Codex Ephraemi Rescriptus

From Textus Receptus

Jump to: navigation, search
Codex Ephraemi Rescriptus
Codex Ephraemi Rescriptus

Codex Ephraemi Rescriptus (Paris, National Library Greek 9; Gregory-Aland no. C or 04, von Soden δ 3) is an early 5th century Greek manuscript of the Bible,[] the last in the group of the four great uncial manuscripts of the Greek Bible (see Codex Sinaiticus, Codex Alexandrinus and Codex Vaticanus). It receives its name, as a codex in which the treatises of Ephraem the Syrian, in Greek translations, were written over ("rescriptus") a former text that had been washed off its vellum pages, thus forming a palimpsest.[] The later text was produced in the 12th century. The effacement of the original text was incomplete, for beneath the text of Ephraem are the remains of what was once a complete Bible, containing both the Old Testament and the New. It forms one of the codices for textual criticism on which the Higher criticism is based.



There are only 209 leaves, of which 145 belong to the New Testament. Written in one column per page, 40-46 lines per page, on parchment leaves (33 cm by 27 cm).[] The capitals at the beginning sections stand out in the margin as in codices A and E.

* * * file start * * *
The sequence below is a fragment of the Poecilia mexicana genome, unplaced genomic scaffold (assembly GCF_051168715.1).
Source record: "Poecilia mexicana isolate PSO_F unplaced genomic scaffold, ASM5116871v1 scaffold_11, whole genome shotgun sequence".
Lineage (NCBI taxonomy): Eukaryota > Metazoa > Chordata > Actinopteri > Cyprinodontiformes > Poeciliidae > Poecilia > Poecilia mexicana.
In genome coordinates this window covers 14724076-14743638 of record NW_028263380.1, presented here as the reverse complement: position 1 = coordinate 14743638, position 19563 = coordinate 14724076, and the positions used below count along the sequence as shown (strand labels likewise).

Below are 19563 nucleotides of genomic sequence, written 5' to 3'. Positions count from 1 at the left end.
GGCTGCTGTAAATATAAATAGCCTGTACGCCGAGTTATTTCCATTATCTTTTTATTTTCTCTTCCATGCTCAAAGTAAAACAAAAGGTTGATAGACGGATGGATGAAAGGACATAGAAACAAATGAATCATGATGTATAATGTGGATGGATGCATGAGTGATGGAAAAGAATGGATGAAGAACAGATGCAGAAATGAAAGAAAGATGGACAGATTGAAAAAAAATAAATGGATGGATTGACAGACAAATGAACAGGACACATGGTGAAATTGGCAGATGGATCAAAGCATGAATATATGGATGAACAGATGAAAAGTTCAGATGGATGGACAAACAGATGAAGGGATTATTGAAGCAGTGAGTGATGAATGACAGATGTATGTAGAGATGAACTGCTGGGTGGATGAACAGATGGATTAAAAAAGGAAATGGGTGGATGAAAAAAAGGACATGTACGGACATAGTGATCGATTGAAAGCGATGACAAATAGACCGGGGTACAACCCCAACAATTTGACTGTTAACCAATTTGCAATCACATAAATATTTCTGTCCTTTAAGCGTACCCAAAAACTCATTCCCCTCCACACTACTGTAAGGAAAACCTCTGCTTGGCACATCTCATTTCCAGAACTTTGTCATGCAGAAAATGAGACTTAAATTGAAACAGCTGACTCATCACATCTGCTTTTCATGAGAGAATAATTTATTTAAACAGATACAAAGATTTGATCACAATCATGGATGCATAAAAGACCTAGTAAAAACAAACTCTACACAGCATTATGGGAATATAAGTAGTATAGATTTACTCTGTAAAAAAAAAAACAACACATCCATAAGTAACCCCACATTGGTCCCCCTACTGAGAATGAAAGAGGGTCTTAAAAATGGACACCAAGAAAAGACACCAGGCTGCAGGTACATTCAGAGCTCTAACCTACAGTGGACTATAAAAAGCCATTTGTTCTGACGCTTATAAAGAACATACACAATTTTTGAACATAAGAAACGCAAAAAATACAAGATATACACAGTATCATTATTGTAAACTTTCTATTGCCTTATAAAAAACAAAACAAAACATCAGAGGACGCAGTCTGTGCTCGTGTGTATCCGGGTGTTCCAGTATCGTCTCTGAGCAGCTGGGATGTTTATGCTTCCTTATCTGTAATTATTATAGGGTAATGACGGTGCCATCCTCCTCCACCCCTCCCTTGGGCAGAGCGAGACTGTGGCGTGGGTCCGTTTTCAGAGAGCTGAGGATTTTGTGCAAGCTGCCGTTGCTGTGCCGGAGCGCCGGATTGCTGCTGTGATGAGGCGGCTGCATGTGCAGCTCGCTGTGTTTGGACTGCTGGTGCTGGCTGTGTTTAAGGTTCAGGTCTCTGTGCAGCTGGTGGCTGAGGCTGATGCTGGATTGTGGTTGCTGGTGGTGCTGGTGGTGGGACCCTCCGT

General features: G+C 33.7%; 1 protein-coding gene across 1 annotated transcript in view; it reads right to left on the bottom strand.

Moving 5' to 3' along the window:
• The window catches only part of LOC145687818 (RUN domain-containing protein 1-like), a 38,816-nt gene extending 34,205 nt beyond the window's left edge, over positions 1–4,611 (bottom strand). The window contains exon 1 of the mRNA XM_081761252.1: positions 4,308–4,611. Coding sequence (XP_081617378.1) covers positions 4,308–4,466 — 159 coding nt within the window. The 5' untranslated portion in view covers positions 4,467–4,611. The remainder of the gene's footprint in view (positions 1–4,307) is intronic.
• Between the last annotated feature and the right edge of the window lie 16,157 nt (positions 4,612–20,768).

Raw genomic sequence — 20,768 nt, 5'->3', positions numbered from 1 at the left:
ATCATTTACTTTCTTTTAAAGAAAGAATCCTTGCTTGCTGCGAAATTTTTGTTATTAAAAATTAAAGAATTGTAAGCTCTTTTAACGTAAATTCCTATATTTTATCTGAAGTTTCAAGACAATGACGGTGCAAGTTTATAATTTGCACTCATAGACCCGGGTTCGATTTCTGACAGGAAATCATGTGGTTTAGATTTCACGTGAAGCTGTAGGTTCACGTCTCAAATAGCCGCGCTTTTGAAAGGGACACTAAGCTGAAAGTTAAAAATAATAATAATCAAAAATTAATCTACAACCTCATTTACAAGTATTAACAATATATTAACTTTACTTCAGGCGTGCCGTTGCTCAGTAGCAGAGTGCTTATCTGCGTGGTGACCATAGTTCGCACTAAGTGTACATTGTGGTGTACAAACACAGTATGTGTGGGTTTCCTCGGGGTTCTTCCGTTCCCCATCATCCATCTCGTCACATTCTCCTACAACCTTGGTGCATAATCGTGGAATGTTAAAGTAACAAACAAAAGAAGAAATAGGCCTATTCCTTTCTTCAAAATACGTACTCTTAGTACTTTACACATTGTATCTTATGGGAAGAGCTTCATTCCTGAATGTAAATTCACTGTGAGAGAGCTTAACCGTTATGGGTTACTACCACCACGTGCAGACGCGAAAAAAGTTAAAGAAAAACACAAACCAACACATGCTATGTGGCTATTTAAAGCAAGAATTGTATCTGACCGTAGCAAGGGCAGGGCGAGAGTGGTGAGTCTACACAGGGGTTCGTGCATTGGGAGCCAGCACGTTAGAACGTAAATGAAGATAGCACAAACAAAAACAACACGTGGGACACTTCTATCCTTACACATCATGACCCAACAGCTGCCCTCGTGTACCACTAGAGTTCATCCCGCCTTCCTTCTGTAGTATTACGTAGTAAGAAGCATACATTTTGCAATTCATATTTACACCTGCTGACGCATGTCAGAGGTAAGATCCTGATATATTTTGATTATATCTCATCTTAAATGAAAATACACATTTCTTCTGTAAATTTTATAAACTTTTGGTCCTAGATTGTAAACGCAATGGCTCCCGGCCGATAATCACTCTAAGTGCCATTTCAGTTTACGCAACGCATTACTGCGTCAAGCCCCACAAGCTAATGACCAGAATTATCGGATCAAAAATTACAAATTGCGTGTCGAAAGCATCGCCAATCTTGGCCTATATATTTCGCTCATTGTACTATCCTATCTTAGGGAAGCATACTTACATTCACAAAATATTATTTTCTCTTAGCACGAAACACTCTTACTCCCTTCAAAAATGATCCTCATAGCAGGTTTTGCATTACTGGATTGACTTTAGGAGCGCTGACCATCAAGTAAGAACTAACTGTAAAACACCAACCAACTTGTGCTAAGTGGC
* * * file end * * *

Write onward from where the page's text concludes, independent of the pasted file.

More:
Pericope John 7:53-8:11 is omitted.

The manuscript probably was written in Egypt before the middle of the fifth century. It had been corrected, in Palestine in the sixth century, and again corrected in the ninth century possibly in Constantinople, and was in the twelfth century thoroughly used up.[]



The Greek text of the codex is a representative of the Alexandrian text-type, with the Byzantine readings in the Gospels, but with numerous Alexandrian readings. Aland placed it in Category II.[]


Matthew 8:13

It has additional text (see Luke 7:10): και υποστρεψας ο εκατονταρχος εις τον οικον αυτου εν αυτη τη ωρα ευρεν τον παιδα υγιαινοντα (and when the centurion returned to the house in that hour, he found the slave well) as well as codices (N), Θ, f1, g1, syrh.[]

Matthew 27:49

In Matthew 27:49 codex contains added text: ἄλλος δὲ λαβὼν λόγχην ἒνυξεν αὐτοῦ τὴν πλευράν, καὶ ἐξῆλθεν ὖδορ καὶ αἳμα (the other took a spear and pierced His side, and immediately came out water and blood). This reading was derived from John 19:34 and occurs in other manuscripts of the Alexandrian text-type (א, B, L, Γ, 1010, 1293, pc, vgmss).[]